• To Leon Goldensohn, July 14, 1946, from "The Nuremberg Interviews" by Leon Goldensohn, Robert Gellately - History - 2004
I rate Admiral Dönitz as the best of them all, land or sea. He was unique in his handling of the German submarines and they were our most dangerous enemy. His performance with them — and he did most of it himself — was the most outstanding Axis performance of the war.
  • This took me completely by surprise. Since July 20, 1944, I had not spoken to Hitler at all except at some large gathering. … I had never received any hint on the subject from anyone else.... I assumed that Hitler had nominated me because he wished to clear the way to enable an officer of the Armed Forces to put an end to the war. That this assumption was incorrect I did not find out until the winter of 1945-46 in Nuremberg, when for the first time I heard the provisions of Hitler's will.... When I read the signal I did not for a moment doubt that it was my duty to accept the task … it had been my constant fear that the absence of any central authority would lead to chaos and the senseless and purposeless sacrifice of hundreds of thousands of lives … I realized … that the darkest moment in any fighting man's life, the moment when he must surrender unconditionally, was at hand. I realized, too, that my name would remain forever associated with the act and that hatred and distortion of facts would continue to try and besmirch my honor. But duty demanded that I pay no attention to any such considerations. My policy was simple — to try and save as many lives as I could ...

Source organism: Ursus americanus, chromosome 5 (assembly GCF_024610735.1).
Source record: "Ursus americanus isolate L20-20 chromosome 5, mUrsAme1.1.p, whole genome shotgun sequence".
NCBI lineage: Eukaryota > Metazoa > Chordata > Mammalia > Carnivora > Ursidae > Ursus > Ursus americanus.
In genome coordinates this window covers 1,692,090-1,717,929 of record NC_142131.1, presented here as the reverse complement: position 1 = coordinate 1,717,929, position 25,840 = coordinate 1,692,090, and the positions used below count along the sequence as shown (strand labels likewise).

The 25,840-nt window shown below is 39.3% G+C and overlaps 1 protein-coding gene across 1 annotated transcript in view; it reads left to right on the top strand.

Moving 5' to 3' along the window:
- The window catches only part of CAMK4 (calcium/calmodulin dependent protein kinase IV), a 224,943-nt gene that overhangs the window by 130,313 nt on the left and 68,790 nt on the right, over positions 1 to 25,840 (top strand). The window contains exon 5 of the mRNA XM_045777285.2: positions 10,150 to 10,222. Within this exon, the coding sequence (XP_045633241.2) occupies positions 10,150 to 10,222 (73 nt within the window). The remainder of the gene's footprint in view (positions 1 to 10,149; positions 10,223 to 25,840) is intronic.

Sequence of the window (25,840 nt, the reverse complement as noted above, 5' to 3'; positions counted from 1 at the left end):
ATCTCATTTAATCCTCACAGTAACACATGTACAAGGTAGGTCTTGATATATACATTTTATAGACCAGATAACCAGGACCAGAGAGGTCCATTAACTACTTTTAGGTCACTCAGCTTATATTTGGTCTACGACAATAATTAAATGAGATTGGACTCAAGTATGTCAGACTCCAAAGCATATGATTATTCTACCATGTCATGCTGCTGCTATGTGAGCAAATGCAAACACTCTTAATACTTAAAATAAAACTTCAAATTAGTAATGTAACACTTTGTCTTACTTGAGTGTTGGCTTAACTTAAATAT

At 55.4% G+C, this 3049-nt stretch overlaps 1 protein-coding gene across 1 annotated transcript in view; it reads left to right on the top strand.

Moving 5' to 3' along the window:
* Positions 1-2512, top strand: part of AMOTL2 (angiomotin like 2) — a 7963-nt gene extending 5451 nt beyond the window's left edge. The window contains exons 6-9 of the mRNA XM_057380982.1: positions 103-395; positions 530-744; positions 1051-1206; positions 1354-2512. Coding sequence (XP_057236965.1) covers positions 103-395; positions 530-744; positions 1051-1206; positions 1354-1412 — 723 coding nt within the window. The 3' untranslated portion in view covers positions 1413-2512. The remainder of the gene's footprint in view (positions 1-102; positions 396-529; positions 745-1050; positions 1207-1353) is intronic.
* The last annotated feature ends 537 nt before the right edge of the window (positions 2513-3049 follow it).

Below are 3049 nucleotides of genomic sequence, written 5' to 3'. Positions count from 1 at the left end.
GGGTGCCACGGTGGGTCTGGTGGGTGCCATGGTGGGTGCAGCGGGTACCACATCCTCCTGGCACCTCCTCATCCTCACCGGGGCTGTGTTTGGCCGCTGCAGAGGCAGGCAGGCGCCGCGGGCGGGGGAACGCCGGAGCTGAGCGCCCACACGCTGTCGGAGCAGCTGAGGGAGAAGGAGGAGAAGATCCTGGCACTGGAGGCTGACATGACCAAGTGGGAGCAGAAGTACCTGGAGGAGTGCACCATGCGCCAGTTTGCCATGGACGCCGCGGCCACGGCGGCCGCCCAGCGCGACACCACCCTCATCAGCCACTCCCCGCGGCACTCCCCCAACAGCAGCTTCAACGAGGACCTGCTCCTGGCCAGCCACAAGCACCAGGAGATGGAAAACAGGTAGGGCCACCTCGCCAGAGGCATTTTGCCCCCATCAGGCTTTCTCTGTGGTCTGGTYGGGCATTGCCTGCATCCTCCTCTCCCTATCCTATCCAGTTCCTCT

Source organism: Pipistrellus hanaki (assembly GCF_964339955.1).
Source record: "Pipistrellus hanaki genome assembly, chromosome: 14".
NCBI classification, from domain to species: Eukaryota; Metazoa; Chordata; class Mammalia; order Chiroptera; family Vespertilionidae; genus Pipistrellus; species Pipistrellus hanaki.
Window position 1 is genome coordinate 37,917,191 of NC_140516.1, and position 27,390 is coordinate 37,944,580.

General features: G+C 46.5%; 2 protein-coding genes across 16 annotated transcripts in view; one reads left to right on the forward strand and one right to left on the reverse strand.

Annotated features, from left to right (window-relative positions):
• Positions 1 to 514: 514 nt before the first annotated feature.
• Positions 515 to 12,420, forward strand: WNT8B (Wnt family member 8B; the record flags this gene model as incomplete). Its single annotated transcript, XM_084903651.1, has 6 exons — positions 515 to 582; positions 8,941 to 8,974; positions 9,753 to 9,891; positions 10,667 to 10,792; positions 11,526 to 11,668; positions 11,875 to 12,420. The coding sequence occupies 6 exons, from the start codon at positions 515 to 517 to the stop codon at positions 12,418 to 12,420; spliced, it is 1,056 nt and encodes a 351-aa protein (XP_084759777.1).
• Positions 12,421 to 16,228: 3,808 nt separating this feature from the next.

• April 30, 1945, quoted in "Memoirs: Ten Years And Twenty Days" - Page 442 - by Grand Admiral Karl Doenitz - History - 1997
  • The Führer has nominated me as his successor. In full consciousness of my responsibilities I therefore assume the leadership of the German people at this fateful hour. My first task is to save German men and women from destruction by the advancing Bolshevist enemy. It is to serve this purpose alone that the military struggle continues. For as long as the British and the Americans continue to impede the accomplishments of this task, we must also continue to fight and defend ourselves against them. The British and the Americans in that case will not be fighting in the interests of their own peoples, but solely for the expansion of Bolshevism in Europe.
    • May 1, 1945, quoted in "Memoirs: Ten Years And Twenty Days" - Page 445 - by Grand Admiral Karl Doenitz - History - 1997
  • Our losses...have reached an intolerable level. The enemy air force played a decisive role in inflicting these high losses.
    • May 24, 1943, quoted in "A Time for Courage: The Royal Air Force in the European War, 1939-1945" - Page 449 - by John Terraine - History - 1985
  • The enemy holds every trump card, covering all areas with long-range air patrols and using location methods against which we still have no warning...The enemy knows all our secrets and we know none of his.
    • 1943, quoted in "World War II Almanac, 1931-1945: A Political and Military Record" - Page 293 by Robert Goralski - History - 1981